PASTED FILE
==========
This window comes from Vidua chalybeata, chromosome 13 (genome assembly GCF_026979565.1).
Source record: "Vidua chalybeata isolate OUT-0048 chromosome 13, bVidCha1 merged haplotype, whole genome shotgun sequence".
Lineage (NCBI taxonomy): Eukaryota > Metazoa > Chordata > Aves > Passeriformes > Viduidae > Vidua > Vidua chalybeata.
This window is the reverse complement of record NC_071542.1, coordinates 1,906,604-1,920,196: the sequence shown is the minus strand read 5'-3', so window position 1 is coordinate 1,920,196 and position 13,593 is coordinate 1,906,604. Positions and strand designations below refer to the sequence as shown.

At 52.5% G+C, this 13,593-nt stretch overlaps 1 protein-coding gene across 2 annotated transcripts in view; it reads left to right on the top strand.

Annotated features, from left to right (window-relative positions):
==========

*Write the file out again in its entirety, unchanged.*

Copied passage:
This window comes from Vidua chalybeata, chromosome 13 (genome assembly GCF_026979565.1).
Source record: "Vidua chalybeata isolate OUT-0048 chromosome 13, bVidCha1 merged haplotype, whole genome shotgun sequence".
Lineage (NCBI taxonomy): Eukaryota > Metazoa > Chordata > Aves > Passeriformes > Viduidae > Vidua > Vidua chalybeata.
This window is the reverse complement of record NC_071542.1, coordinates 1,906,604-1,920,196: the sequence shown is the minus strand read 5'-3', so window position 1 is coordinate 1,920,196 and position 13,593 is coordinate 1,906,604. Positions and strand designations below refer to the sequence as shown.

At 52.5% G+C, this 13,593-nt stretch overlaps 1 protein-coding gene across 2 annotated transcripts in view; it reads left to right on the top strand.

Annotated features, from left to right (window-relative positions):